The Rev. Canon Laura Howell
Trinity Church, Bethlehem
We do not have anyone listed on our calendar for August 4, so I’ve written today about one of the saints who has been a companion for me personally, Ignatius of Loyola. His feast day would have been on Sunday, July 31, but was superseded, as he would have wanted, by the weekly celebration of Christ’s life, death and resurrection.
Inigo Lopez de Loyola was born in the Basque country of Spain in 1491. The son of a nobleman, he was raised to be a knight, and spent time as a page in the court of Ferdinand and Isabella. He fought in only one battle, but was badly wounded in the leg by a cannonball. The protracted and very painful recovery kept him bedbound for many months. The young gentleman, who otherwise would have been involved in duelling, wenching and gambling (by his own account), demanded romance novels to read. Instead, he was given only religious books: The Life of Christ by a Carthusian monk and The Imitation of Christ by Thomas a Kempis. They changed his life.
He experienced a conversion and when he healed enough, moved into a cave to live the life of a hermit and ascetic. During this time, he began to write his Spiritual Exercises–a handbook for spiritual formation, which he amended and perfected over decades. He encouraged people to imagine witnessing and even being part of the life and death of Christ, and to allow Christ’s enormous love and generosity to move them to love and gratitude in return.
Ignatius (the Latin version of his name) made a pilgrimage to the Holy Land to see with his own eyes the places that Christ visited. He desperately wanted to preach the Good News to the Muslims, but became convinced that he needed more education first. He returned to Europe for 10 years of study in universities in Spain and Paris. While in Paris, he and some of his classmates formed an organization, dedicated to education, the renewal of the Church, and missionary work. They called their group “the Society of Jesus”, and thus the Jesuits were formed, to serve to the Greater Glory of God.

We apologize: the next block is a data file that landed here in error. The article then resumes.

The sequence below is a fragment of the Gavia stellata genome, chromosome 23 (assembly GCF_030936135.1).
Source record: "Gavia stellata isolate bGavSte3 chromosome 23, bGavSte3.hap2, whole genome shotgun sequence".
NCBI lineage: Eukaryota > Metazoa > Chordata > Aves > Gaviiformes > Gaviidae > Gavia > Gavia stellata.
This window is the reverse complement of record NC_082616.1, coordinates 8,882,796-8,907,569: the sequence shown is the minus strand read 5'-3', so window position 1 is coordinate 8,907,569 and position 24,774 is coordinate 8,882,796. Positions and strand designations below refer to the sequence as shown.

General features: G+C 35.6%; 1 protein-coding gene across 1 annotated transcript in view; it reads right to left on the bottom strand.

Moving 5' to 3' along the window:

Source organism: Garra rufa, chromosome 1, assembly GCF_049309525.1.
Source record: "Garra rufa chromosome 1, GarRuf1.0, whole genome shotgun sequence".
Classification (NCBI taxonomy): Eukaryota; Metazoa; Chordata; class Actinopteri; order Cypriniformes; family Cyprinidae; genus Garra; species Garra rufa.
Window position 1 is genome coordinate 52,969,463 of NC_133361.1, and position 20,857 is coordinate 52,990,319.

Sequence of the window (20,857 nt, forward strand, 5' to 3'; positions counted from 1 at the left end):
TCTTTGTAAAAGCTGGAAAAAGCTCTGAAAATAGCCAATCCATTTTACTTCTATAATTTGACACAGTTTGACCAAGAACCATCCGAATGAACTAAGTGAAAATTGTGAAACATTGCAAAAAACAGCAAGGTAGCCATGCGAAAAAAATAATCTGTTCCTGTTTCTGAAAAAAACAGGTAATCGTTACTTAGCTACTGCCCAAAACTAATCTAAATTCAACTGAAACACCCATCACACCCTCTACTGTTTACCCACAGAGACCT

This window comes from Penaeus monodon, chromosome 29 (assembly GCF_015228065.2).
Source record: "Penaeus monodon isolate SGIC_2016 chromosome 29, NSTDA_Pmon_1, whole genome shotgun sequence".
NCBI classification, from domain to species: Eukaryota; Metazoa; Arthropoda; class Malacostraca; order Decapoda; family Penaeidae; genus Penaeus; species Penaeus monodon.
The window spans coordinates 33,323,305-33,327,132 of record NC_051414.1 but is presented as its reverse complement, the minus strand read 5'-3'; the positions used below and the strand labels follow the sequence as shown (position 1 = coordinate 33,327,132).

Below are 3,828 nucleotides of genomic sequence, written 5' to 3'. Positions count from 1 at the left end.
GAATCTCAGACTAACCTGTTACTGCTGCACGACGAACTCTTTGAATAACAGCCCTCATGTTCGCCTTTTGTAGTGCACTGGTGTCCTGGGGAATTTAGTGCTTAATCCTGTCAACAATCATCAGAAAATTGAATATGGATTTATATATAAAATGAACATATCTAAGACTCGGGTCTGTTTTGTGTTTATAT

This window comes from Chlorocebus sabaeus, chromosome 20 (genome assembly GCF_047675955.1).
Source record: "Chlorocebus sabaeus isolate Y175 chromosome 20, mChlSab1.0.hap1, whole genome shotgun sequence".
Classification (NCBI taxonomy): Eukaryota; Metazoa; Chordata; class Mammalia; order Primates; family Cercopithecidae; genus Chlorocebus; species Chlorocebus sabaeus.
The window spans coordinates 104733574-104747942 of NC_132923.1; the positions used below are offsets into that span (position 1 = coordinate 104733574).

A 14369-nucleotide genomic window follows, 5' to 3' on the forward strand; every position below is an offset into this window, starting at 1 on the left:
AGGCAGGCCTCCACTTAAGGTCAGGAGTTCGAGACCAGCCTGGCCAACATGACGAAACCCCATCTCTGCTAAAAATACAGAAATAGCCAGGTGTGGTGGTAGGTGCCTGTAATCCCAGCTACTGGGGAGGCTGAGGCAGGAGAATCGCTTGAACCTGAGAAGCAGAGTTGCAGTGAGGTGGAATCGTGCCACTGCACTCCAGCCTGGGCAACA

Ignatian spirituality is above all practical. It seeks to find God in all things. The inner contemplative life is embodied through service to God in the world. There is great concern not only for the spiritual welfare of people, but also for their physical well-being, and Jesuits are much involved in ministries to the poor. Ignatius’ words: “What have I done for Christ? What am I doing for Christ? What ought I to do for Christ?” reminds us that since Christ is always actively at work in the world, and so ought we to be.
Most of all, though, Ignatius focused on developing love for the generous God who created this beautiful and amazing universe as a gift for us; who suffered for us; and who longs for us to respond to a call to return that love. This is one of his most beautiful prayers:
Take, Lord, and receive all my liberty,
my memory, my understanding and my entire will–
all that I have and call my own.
You have given it all to me.
To you, Lord, I return it.
Everything is yours, do with it as you will.
Give me only your love and your grace.
That is enough for me.
We reflect some of the same sentiments as we pray at the Offertory: “All things come of Thee, O Lord, and of thine own, have we given Thee.”
Almighty God, from whom all good things come: You called Ignatius of Loyola to the service of your Divine Majesty and to find you in all things. Inspired by his example and strengthened by his companionship, may we labor without counting the cost and seek no reward other than knowing that we do your will; through Jesus Christ our Savior, who lives and reigns with you and the Holy Spirit, now and for ever. Amen.